A Meet with BenCab, Philippine National Artist
Even after Big Bang of Filipino diaspora that launched millions of satellites of skilled Filipinos all over this vast economic universe, molten core of Philippine culture still bubbles hot, powered by an almost unending supply of fuel enriched not by physicists but master Filipino artists and writers. Some have even been given prestigious awards of achievement as National Artists by the Philippine government.
Filipinos abroad, like myself, who seem stuck in an asteroid belt of standardized comfort often find themselves warmly irradiated by less stressful economic challenges. However there's still this cold chill of a Filipino cultural vacuum in their adopted lands.
The Philippine Media knows homesickness constantly afflicts Filipinos abroad thus providing vicarious reality, perhaps filling up gap and emptiness. Ergo, music bands and artists from Manila come and go, rarely missing a weekend beat; and with the convenience of the home computer a little window like YouTube's squint screen makes low res out of streaming reality (even if in full-screen, the resolution is terrible). Currently there are available satellite-beamed Filipino shows that may also bring poignant laughter to many; but not unlike a visiting comet it’s quite rare to get zapped by Tesla's lightning bolts from fuel rod of a master Filipino artist. Make that National, and BenCab set foot briefly in Sydney. His energy released a radiation that lit up Ding’s place in French’s
First time I've met Philippine National Artist Dr. Benedicto Cabrera (aka BenCab) although he's familiar with me due to common friends like Pandy Aviado and Krip Yuson. Lucky again for us to get invited to the home of Alfredo “Ding” and Irene Roces, now a traditional artists’ rendezvous. Ding is long-time friend of BenCab and has offered his cosy pad for the night before the guests head off for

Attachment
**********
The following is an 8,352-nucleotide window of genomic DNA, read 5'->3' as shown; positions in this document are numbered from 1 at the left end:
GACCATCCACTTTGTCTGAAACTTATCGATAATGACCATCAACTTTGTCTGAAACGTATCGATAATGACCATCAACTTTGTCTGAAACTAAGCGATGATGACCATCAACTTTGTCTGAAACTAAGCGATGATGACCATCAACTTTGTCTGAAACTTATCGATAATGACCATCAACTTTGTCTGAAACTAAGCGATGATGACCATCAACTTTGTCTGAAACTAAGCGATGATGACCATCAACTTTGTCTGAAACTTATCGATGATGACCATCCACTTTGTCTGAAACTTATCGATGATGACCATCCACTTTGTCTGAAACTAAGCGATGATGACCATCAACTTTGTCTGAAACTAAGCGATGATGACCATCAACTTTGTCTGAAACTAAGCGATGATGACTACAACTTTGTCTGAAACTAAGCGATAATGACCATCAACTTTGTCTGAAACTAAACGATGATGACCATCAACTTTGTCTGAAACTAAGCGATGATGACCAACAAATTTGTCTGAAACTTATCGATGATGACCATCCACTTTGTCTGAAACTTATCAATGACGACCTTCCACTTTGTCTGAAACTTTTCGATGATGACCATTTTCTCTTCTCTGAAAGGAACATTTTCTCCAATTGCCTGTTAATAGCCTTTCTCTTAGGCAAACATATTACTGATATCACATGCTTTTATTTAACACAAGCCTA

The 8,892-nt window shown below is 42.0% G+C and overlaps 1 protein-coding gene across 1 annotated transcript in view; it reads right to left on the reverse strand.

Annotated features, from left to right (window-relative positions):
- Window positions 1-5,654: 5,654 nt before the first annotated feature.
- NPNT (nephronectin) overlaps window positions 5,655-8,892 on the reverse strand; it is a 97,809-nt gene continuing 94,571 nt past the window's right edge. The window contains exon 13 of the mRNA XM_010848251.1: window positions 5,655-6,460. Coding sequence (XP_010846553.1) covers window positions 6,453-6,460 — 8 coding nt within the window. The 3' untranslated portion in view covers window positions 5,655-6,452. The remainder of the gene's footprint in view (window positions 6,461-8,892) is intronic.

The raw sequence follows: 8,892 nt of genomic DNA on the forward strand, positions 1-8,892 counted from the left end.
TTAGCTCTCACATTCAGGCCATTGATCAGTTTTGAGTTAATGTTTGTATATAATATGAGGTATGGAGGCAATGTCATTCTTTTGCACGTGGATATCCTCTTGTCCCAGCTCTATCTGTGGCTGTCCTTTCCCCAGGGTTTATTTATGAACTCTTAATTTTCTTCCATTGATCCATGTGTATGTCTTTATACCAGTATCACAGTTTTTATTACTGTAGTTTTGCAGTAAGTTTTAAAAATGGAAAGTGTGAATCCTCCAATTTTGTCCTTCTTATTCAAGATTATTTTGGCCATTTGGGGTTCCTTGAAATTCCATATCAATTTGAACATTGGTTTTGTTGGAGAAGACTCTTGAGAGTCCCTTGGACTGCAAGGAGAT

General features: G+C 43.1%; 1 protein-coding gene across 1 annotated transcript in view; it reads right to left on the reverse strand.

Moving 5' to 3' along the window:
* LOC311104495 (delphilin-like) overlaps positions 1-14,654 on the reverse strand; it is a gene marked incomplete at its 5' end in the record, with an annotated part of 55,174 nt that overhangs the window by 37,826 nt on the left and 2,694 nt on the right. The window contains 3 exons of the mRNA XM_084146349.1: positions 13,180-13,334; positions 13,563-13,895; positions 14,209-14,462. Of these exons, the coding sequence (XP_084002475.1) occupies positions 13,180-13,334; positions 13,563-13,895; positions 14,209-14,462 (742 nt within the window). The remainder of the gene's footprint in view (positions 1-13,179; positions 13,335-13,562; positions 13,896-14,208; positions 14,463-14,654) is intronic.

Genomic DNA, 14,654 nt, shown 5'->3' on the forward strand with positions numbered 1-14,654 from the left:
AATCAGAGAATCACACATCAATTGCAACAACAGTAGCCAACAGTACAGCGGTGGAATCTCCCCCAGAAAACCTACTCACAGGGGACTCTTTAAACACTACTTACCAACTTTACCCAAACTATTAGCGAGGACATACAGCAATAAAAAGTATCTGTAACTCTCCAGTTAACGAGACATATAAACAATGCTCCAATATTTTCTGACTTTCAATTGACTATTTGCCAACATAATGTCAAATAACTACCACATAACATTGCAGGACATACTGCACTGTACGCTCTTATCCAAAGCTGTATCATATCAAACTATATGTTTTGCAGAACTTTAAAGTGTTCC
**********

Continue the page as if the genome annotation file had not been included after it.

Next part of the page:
After a sumptuous dinner prepared by Irene I gently cornered BenCab for an interview while I sketch him at the same time (I thought I’d just bother people once;-) He agreed. Present around us were other guests like artists Jon Altomonte and Pirio Castaneda, and photography enthusiast Mario Aldeguer. I could have broken the ice with a silly joke..like say.. if there were a National Taxi, would it be Ben's Cab?:)
I started the sketch (which I intended to give him) with quick scribbles while my left hand grappled for the record button of my old and trusty, little iRiver mp3 gizmo.
Marcelo, so quick to draw!)
EA: Salamat po pero tila mas mabilis si Ninong Nonoy. (Thank you but Nonoy is quicker.) He’s sorely missed. Err.. okay maybe for a start… everybody’s looking up to you now as a Philippine National Artist – is it lonely at the top? :-)
Haha – No.. actually, I’m exposed to a lot of things –
Ha-ha..anticipated that. I believe that a very creative person can’t be lonely. Here’s a tricky question. Is there anything wrong with Philippine Art? ;-)
Haha - There’s nothing wrong with Philippine Art – everybody has his own direction, and we’re not limited to… you know – like art now goes in different directions, from painting to installations and performances..
Okay there’s nothing wrong, but doesn’t it make one wonder why Philippine Art is not as big as Western Art; could there be a cultural hype problem there? What do you think?
We’re not as dominant as western art when it comes to pushing our culture with the help of the government – it’s that you’re really on your own – but a lot of our artists have been recognised already.
Would you consider the Philippine jeepney an inappropriate icon for Philippine Art? Rather.. would you consider it kitsch?
It’s quite a – it’s just a novelty although it is very practical in the
Our culture is quite a mixture – so it is the halu-halo (a Philippine ice treat) – everything really. I don’t know why - (it’s so entertaining to watch you draw ha-ha-ha) . Yeah, its been used as an icon – but that boils down to the war – how creative we are in using the GI jeeps – to a practical passenger you know..